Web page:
What the FIFA World Cup teaches us about Risk Management
July 7, 2014
By James Bone
Even if you are not a Futbol fan, or soccer fan as we know it in the U.S., you no doubt paid attention to the progress of the US team’s successes in the World Cup in Brazil. The excitement of play and the exacting analysis of TV commentators is interesting to watch but hard to follow in part because of the complex scoring system used in the FIFA World Cup standings.
In an attempt to better understand how the World Cup scoring system worked I went right to the source, FIFA.com.
Here is what I found: First of all, let me say that the scoring system and World Rankings of teams who compete in the FIFA World Cup is stunningly complex. Here is the formula used to calculate points for the FIFA World Ranking:
P = M x I x T x C x 100.
M. Points for a victory (3 pts. – Win; 1 pt. – Draw; 0 pts. – loss)
I. Importance of a match (Friendly – 1.0 pt.; World Cup qualifier – 2.5 pts.; Continental final or FIFA Confederation Cup competition – 3.0 pts.; and, World Cup final – 4.0 pts.)
T. Strength of opposition [200 – ranking position of opposition / 100]
Only the top 149 teams are assigned a value of 2.00; all other teams receive a minimum weighting 0.50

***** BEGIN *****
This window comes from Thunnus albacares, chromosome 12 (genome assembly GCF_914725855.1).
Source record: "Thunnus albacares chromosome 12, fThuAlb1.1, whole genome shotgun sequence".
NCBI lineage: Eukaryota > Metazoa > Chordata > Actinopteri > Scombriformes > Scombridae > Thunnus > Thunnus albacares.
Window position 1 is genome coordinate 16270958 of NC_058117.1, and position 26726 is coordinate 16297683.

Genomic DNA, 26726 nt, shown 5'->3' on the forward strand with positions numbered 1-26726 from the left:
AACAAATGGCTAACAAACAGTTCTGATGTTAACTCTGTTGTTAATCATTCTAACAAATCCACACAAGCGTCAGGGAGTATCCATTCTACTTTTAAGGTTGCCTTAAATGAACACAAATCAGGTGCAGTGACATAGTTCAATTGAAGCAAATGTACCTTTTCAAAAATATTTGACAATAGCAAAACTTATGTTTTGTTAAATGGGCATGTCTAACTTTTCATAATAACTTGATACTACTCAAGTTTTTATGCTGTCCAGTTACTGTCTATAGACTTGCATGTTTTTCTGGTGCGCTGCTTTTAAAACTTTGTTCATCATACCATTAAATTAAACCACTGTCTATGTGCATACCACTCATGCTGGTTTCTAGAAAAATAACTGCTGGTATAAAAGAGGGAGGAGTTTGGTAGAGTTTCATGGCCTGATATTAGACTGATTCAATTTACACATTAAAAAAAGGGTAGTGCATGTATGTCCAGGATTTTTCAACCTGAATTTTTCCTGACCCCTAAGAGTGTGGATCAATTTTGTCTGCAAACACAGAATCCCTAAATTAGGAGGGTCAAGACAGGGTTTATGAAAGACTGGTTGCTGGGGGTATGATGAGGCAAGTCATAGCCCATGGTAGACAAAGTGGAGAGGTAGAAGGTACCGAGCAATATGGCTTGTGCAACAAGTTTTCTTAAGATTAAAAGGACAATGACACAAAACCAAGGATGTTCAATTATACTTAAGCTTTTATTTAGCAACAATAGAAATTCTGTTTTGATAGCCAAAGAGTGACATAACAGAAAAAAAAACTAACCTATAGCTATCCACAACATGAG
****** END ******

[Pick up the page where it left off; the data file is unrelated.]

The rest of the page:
C. The strength of a confederation [There are six separate confederations which are each given a weight from 1.00 – 0.85 after each FIFA World Cup event]
Based on the complexity of the scoring system one would assume that the brackets in the World Cup would be determined by which teams ranked highest. One would be wrong! The ranking system appears to simply determine the 32 qualifying teams who will compete in the World Cup.
A Final Draw is conducted of the 32 teams to decide which team is placed into one of 4 groups which must then be rebalanced after the draw to sort out the correct number of teams placed in each group of play. Once the competition begins an even more confusing system is used to determine who advances in the World Cup.
Here is how it works: The two teams with the most points in each group make it to the Round of 16. If teams are level on points, the first tiebreaker is goal differential. The next tiebreaker is goals scored. If that number is the same, then the result of the head-to-head match is determinative. If the head-to-head game ended in a draw, then finally, lots are drawn.